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There are 16 comments on BU President Responds to Charlottesville Violence

  1. Thanks for finally talking about >BU President Robert A.
    Brown Responds to Charlottesville Violence | BU Today | Boston University <Loved it!

  2. Well said, I also would encourage people to explore deeper conversations rather than projections. It is easy to misinterpret another.In addition to consideration of context that supports the view or belief. Constructive conversation can change someone’s point of view and become a friend instead of an enemy.

  3. Responds?

    It would be more accurate to say that President Brown has commented on the violence in Charlottesville. A response to the rise of white nationalism against the backdrop of white privilege, systemic racism and institutional indifference requires more than words. A true response would be to double down on college access programs and to develop campus-wide support services for students of color and other minoritized groups.

    More to the point, a true response would be to launch a panel to consider every way that our institution unintentionally promotes white privilege and then to make changes and institute programs specifically designed to counter those effects.

    It would also mean reckoning with a structure on our own campus that bears the name of a notoriously racist figure – the Yawkey Center for Student Services. While technically named for the Yawkey Foundation, which admittedly does good work, that nuance is lost on the passer-by. Instead, those who know history, recognize it as the name of one of the most racist figures in all of sports – Tom Yawkey of the Red Sox, an unabashed racist who was the last owner to integrate his team more than a decade after Jackie Robinson broke the color barrier.

    It’s Yawkey’s name that greets visitors entering campus through Kenmore Square. It stands as a stark reminder that this institution has done little to address ongoing campus climate issues for students and employees of color.

    Of course, there is more that we can and should do. And while many of my colleagues are doing their part to combat systemic racism, it will take leadership from the top to engage our campus in a meaningful dialogue that leads to significant changes which are backed by the institutional resources necessary to move us forward.

    Leadership in the form of action, not words.

    1. Here’s a news flash for you. Not every white person has a gilded path created for them in life. So stop generalizing an entire race of people as enjoying some privilege almost implying that every door is automatically opened for us, almost implying that we’ll become CEO of a corporation without having to spend a day in school. In fact, many doors are closed in our face as institutions (both academic and private sector) have deliberate quotas for minorities. So let’s talk about minority privilege as well.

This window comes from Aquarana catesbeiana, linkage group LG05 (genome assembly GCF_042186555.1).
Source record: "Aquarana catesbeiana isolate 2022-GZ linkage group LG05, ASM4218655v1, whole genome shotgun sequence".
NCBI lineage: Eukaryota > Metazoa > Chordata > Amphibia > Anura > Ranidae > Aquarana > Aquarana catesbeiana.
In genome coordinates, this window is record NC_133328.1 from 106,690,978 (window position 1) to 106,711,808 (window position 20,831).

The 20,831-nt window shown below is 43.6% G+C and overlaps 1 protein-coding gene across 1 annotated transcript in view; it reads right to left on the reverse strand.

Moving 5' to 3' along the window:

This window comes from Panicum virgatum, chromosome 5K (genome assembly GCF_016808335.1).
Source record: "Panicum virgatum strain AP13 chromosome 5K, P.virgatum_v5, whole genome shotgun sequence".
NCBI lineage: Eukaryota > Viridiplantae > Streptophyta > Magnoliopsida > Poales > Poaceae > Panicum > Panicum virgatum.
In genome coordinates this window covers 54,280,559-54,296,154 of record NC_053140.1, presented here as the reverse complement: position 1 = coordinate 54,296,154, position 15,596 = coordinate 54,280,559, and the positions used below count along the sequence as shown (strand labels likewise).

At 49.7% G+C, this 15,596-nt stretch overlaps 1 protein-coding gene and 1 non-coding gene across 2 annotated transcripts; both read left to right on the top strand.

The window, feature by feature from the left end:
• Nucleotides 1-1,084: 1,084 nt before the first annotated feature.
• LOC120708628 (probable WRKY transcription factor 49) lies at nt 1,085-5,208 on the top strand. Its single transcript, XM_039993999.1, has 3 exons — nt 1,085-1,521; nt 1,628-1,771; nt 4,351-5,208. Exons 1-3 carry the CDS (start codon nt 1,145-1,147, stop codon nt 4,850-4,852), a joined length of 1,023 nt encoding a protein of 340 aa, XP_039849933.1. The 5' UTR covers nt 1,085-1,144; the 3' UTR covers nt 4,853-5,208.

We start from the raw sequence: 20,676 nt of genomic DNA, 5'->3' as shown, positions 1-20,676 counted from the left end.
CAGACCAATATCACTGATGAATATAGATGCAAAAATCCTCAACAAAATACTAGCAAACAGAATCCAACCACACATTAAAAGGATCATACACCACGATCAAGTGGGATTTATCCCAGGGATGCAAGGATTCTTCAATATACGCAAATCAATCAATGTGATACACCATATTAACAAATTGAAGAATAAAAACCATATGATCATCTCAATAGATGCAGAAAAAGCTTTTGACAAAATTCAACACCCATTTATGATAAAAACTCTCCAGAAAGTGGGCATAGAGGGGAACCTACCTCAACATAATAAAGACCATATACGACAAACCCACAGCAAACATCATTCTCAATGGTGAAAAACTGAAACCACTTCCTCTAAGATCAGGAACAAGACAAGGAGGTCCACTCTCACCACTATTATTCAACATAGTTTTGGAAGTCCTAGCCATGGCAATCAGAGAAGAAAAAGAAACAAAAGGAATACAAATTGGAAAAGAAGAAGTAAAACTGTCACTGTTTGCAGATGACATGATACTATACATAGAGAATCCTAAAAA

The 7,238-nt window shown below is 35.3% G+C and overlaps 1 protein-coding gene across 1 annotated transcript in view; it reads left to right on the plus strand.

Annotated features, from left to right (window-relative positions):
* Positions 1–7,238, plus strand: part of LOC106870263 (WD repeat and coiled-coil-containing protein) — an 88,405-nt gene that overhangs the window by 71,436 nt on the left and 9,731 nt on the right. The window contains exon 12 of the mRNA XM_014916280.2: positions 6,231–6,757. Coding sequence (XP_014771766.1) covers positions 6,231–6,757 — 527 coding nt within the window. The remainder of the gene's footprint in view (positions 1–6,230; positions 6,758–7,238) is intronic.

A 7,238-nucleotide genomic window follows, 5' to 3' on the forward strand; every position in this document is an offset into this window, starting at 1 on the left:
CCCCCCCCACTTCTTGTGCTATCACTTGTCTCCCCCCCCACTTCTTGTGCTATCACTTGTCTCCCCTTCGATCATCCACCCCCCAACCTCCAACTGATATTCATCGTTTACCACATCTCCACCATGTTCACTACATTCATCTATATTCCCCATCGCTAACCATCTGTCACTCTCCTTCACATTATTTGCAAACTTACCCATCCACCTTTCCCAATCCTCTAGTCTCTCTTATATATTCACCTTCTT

1. Please stop playing the victim. I don’t recall enjoying any ‘privilege’ throughout my life. Working hard in school and having goals, which are the premise of doing well further in life, is not something that is afforded to only the white race and was not something that showed up at my door on day one. Next we’ll hear that the ability to digest food and breathe air is easier for white people.

      1. You have it all wrong White Privilege. White Privilege is real. Have you ever have someone look at you then suddenly roll up their car windows out of perceived fear? Have you ever been denied an interview for a job – even though you’re qualified – because your name “sounds African?” Are you constantly reminded of your race every moment of every day because: a) there are few if any people that look like you at work?; b) you see lynching-inspired nooses hanging from trees at Halloween?; you see people of the majority fly flags or celebrate monuments that glorify the Confederacy – a quasi-nation founded on the idea of institutionalized racism? These are just a few things that those of us in the majority (myself included) need to awaken ourselves to. It’s not okay for us to remain blissfully unaware. We can never hope to be “a more perfect union” if we fail to see things the way they truly are and confront those problems head on.